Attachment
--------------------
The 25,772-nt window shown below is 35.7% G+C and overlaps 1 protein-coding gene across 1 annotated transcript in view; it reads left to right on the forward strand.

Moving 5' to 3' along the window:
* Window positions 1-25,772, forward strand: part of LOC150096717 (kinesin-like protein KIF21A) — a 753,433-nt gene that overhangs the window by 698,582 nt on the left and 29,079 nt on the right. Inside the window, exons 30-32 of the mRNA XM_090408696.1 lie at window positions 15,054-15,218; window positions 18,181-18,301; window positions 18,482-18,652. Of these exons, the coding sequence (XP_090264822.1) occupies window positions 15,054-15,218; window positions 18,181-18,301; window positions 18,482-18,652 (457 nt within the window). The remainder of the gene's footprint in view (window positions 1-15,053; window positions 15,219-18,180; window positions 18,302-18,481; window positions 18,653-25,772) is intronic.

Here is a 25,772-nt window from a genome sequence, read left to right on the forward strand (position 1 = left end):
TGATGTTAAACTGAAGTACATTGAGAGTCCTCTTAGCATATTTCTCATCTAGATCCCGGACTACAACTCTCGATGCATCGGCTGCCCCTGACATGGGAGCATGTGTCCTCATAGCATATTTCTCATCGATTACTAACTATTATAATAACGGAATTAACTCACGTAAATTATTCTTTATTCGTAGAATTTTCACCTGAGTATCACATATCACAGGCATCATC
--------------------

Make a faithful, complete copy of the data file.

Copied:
The 25,772-nt window shown below is 35.7% G+C and overlaps 1 protein-coding gene across 1 annotated transcript in view; it reads left to right on the forward strand.

Moving 5' to 3' along the window:
* Window positions 1-25,772, forward strand: part of LOC150096717 (kinesin-like protein KIF21A) — a 753,433-nt gene that overhangs the window by 698,582 nt on the left and 29,079 nt on the right. Inside the window, exons 30-32 of the mRNA XM_090408696.1 lie at window positions 15,054-15,218; window positions 18,181-18,301; window positions 18,482-18,652. Of these exons, the coding sequence (XP_090264822.1) occupies window positions 15,054-15,218; window positions 18,181-18,301; window positions 18,482-18,652 (457 nt within the window). The remainder of the gene's footprint in view (window positions 1-15,053; window positions 15,219-18,180; window positions 18,302-18,481; window positions 18,653-25,772) is intronic.

Here is a 25,772-nt window from a genome sequence, read left to right on the forward strand (position 1 = left end):
TGATGTTAAACTGAAGTACATTGAGAGTCCTCTTAGCATATTTCTCATCTAGATCCCGGACTACAACTCTCGATGCATCGGCTGCCCCTGACATGGGAGCATGTGTCCTCATAGCATATTTCTCATCGATTACTAACTATTATAATAACGGAATTAACTCACGTAAATTATTCTTTATTCGTAGAATTTTCACCTGAGTATCACATATCACAGGCATCATC